“Jay Bruce carries a lot of weight in our clubhouse because Jay’s been around a long time, he’s been in situations where teams have struggled,” Servais said. “… Watching how he’s handled all this has been a bright spot for me. I got a lot of respect for Jay. He’s done a great job with Daniel Vogelbach keeping Vogey in a good spot, and Jay’s not afraid to speak his voice. It’s easier when you’re hitting .280, but Jay’s been a really positive guy in our clubhouse.”

The 32-year-old Bruce, a three-time All-Star who previously played with the Reds, Indians and Mets, will give the Phillies some options off the bench as a left-handed power bat that can play both in the outfield and at first base, though left field figures to be his main position in Philadelphia. That’s because Andrew McCutchen recently shifted from left to center field to replace Odubel Herrera, who the MLB put on administrative leave under the league’s domestic violence policy after he was arrested and charged with assault.

For the Mariners, Bruce’s departure will clear a path to more playing time for up-and-coming first baseman/designated hitter Daniel Vogelbach. Seattle needed to find Bruce enough playing time to showcase him to potential trade partners, but with a full outfield of Domingo Santana, Mallex Smith and Mitch Haniger, a logjam was created at first base and DH. Bruce’s at-bats in Seattle typically came at the expense of either Vogelbach or Edwin Encarnación, another former All-Star slugger in his 30s the M’s are showcasing in the hopes of finding a team to trade him to.

Attention will now turn to the remaining proven players on the Mariners roster that Dipoto could trade for additional help in Seattle’s rebuild effort. With the Mariners’ blistering 13-2 start now a distant memory – they entered Sunday at 25-36 and just finished a franchise-worst 7-21 in the month of May – MLB Network insider Jon Heyman reports that the Mariners are shopping Encarnación along with fellow veterans Dee Gordon, Tim Beckham and Mike Leake (no surprises there), plus 27-year-old corner infielder Ryon Healy (perhaps a bit of a surprise there).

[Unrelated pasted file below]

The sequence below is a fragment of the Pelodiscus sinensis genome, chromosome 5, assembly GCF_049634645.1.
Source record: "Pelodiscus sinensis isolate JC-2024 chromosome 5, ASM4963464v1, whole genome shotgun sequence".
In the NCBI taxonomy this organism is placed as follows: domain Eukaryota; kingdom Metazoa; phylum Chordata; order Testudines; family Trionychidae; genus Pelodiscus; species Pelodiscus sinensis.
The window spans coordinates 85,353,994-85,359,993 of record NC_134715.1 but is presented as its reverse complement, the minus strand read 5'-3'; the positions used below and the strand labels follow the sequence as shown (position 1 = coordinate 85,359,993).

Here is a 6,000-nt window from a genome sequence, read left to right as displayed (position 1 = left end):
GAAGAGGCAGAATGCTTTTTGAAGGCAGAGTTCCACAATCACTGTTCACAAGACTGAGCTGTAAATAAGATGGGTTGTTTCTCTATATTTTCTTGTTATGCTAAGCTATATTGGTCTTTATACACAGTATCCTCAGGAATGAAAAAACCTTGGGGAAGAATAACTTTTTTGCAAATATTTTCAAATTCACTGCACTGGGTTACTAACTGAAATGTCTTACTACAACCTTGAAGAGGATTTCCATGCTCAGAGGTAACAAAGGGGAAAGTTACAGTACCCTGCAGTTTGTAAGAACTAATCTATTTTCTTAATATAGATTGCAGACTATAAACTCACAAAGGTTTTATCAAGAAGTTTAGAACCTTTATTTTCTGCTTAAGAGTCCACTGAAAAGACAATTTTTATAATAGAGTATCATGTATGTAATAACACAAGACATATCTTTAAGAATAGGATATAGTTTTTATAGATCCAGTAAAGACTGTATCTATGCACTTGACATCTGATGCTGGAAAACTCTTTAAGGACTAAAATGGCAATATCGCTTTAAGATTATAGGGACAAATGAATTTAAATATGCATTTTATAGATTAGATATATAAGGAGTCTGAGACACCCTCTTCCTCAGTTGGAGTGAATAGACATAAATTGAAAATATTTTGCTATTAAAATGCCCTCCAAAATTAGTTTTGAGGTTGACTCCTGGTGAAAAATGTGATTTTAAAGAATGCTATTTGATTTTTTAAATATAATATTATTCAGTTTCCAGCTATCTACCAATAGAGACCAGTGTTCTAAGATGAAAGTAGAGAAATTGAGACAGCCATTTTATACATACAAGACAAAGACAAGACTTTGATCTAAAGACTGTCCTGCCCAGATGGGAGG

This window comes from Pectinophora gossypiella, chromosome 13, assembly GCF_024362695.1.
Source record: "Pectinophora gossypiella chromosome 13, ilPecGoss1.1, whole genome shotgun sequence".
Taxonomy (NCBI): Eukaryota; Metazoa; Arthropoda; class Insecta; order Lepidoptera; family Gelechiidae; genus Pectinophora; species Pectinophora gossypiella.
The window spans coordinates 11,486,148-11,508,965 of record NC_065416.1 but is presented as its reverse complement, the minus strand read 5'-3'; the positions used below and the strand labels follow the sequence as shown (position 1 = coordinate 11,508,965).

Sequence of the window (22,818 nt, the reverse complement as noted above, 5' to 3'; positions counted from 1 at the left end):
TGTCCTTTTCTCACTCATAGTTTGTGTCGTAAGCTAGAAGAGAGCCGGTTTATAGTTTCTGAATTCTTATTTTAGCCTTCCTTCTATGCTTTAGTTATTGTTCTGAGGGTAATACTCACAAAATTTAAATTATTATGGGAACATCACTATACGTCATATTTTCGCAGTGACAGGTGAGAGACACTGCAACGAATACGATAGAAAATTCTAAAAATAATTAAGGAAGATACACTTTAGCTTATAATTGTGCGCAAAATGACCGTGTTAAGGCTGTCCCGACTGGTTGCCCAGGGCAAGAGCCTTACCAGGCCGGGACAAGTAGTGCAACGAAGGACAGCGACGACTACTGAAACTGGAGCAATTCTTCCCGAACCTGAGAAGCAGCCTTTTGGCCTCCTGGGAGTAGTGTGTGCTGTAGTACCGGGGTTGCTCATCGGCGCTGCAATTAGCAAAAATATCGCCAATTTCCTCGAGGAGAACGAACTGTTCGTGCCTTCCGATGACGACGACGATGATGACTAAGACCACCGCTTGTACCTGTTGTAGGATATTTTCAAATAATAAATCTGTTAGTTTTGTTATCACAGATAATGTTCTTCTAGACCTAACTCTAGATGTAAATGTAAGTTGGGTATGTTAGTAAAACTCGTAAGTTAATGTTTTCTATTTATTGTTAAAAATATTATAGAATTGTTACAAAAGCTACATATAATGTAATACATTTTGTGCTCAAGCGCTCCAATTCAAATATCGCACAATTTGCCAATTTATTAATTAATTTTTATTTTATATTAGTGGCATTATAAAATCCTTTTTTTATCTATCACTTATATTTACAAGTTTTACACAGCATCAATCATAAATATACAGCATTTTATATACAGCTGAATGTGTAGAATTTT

The Bruce trade is the most notable trade of the season thus far for the Mariners, but it wasn’t the first to send a player from Seattle’s MLB roster elsewhere. Dipoto shipped struggling veteran reliever Anthony Swarzak and cash to the Braves not even two weeks previous for a younger struggling bullpen arm in 27-year-old left-hander Jesse Biddle. To take Swarzak off the Mariners’ hands, the Braves also made Seattle take injured closer Arodys Vizcaino, who is out for the season following shoulder surgery and whose contract is up at the end of 2019.

Like Bruce, Swarzak came to the Mariners in an offseason blockbuster trade with the Mets that rid Seattle of Robinson Canó’s problematic long-term contract and netted them an impressive haul of prospects (including 19-year-old phenom Jarred Kelenic) but cost them All-Star closer Edwin Díaz and required them to take on the baggage that were the contracts of Bruce and Swarzak.

The Associated Press contributed to this report.

Dipoto: Mariners prospect Jarred Kelenic’s timeline ‘ahead of schedule’